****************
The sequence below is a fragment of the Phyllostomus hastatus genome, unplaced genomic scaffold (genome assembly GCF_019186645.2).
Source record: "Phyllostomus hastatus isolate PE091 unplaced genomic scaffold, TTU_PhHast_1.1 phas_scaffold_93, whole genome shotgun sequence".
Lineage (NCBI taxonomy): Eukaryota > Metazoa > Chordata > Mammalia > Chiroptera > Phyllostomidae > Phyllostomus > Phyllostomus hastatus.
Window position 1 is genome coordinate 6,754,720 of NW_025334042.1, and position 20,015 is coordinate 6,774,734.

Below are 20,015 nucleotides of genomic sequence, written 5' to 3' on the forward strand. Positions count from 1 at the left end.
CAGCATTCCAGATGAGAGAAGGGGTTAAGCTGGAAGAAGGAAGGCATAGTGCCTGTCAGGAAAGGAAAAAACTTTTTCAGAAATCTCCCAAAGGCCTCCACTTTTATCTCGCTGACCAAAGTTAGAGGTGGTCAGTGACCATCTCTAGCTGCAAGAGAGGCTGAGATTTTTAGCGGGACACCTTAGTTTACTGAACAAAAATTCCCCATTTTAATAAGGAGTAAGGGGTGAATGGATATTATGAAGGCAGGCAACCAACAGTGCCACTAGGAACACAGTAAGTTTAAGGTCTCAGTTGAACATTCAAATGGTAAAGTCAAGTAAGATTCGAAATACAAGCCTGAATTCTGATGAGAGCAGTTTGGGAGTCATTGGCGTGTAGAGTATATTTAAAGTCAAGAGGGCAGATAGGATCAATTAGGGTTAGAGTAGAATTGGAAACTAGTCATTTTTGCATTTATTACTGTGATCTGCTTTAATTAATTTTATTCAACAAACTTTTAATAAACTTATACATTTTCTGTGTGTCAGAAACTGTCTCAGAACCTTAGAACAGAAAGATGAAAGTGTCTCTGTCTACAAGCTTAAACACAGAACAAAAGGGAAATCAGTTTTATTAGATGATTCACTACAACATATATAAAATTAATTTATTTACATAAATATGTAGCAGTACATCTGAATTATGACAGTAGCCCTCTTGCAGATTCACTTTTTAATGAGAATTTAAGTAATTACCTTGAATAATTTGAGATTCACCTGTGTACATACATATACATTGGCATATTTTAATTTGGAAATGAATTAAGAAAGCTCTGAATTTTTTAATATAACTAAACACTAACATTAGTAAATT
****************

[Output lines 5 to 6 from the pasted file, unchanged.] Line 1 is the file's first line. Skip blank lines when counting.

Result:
Below are 20,015 nucleotides of genomic sequence, written 5' to 3' on the forward strand. Positions count from 1 at the left end.
CAGCATTCCAGATGAGAGAAGGGGTTAAGCTGGAAGAAGGAAGGCATAGTGCCTGTCAGGAAAGGAAAAAACTTTTTCAGAAATCTCCCAAAGGCCTCCACTTTTATCTCGCTGACCAAAGTTAGAGGTGGTCAGTGACCATCTCTAGCTGCAAGAGAGGCTGAGATTTTTAGCGGGACACCTTAGTTTACTGAACAAAAATTCCCCATTTTAATAAGGAGTAAGGGGTGAATGGATATTATGAAGGCAGGCAACCAACAGTGCCACTAGGAACACAGTAAGTTTAAGGTCTCAGTTGAACATTCAAATGGTAAAGTCAAGTAAGATTCGAAATACAAGCCTGAATTCTGATGAGAGCAGTTTGGGAGTCATTGGCGTGTAGAGTATATTTAAAGTCAAGAGGGCAGATAGGATCAATTAGGGTTAGAGTAGAATTGGAAACTAGTCATTTTTGCATTTATTACTGTGATCTGCTTTAATTAATTTTATTCAACAAACTTTTAATAAACTTATACATTTTCTGTGTGTCAGAAACTGTCTCAGAACCTTAGAACAGAAAGATGAAAGTGTCTCTGTCTACAAGCTTAAACACAGAACAAAAGGGAAATCAGTTTTATTAGATGATTCACTACAACATATATAAAATTAATTTATTTACATAAATATGTAGCAGTACATCTGAATTATGACAGTAGCCCTCTTGCAGATTCACTTTTTAATGAGAATTTAAGTAATTACCTTGAATAATTTGAGATTCACCTGTGTACATACATATACATTGGCATATTTTAATTTGGAAATGAATTAAGAAAGCTCTGAATTTTTTAATATAACTAAACACTAACATTAGTAAATT